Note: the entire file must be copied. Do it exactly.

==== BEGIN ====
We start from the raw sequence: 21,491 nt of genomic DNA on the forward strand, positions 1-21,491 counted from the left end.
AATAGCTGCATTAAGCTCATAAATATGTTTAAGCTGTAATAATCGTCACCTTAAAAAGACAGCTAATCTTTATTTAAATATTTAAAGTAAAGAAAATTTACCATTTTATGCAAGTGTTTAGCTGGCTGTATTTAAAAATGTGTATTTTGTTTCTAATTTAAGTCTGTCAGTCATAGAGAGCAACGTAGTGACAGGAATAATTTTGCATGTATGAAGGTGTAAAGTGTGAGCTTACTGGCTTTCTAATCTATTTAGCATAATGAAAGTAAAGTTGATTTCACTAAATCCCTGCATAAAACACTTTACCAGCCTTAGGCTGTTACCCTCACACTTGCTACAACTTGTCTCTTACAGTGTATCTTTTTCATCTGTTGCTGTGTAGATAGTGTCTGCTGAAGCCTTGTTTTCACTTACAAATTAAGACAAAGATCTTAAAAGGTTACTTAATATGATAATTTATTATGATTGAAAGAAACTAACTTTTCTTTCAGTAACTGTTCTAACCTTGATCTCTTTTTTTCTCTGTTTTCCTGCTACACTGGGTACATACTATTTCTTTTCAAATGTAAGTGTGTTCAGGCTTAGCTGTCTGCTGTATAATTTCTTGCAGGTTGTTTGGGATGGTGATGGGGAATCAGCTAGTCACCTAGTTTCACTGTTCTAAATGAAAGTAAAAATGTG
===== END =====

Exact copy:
We start from the raw sequence: 21,491 nt of genomic DNA on the forward strand, positions 1-21,491 counted from the left end.
AATAGCTGCATTAAGCTCATAAATATGTTTAAGCTGTAATAATCGTCACCTTAAAAAGACAGCTAATCTTTATTTAAATATTTAAAGTAAAGAAAATTTACCATTTTATGCAAGTGTTTAGCTGGCTGTATTTAAAAATGTGTATTTTGTTTCTAATTTAAGTCTGTCAGTCATAGAGAGCAACGTAGTGACAGGAATAATTTTGCATGTATGAAGGTGTAAAGTGTGAGCTTACTGGCTTTCTAATCTATTTAGCATAATGAAAGTAAAGTTGATTTCACTAAATCCCTGCATAAAACACTTTACCAGCCTTAGGCTGTTACCCTCACACTTGCTACAACTTGTCTCTTACAGTGTATCTTTTTCATCTGTTGCTGTGTAGATAGTGTCTGCTGAAGCCTTGTTTTCACTTACAAATTAAGACAAAGATCTTAAAAGGTTACTTAATATGATAATTTATTATGATTGAAAGAAACTAACTTTTCTTTCAGTAACTGTTCTAACCTTGATCTCTTTTTTTCTCTGTTTTCCTGCTACACTGGGTACATACTATTTCTTTTCAAATGTAAGTGTGTTCAGGCTTAGCTGTCTGCTGTATAATTTCTTGCAGGTTGTTTGGGATGGTGATGGGGAATCAGCTAGTCACCTAGTTTCACTGTTCTAAATGAAAGTAAAAATGTG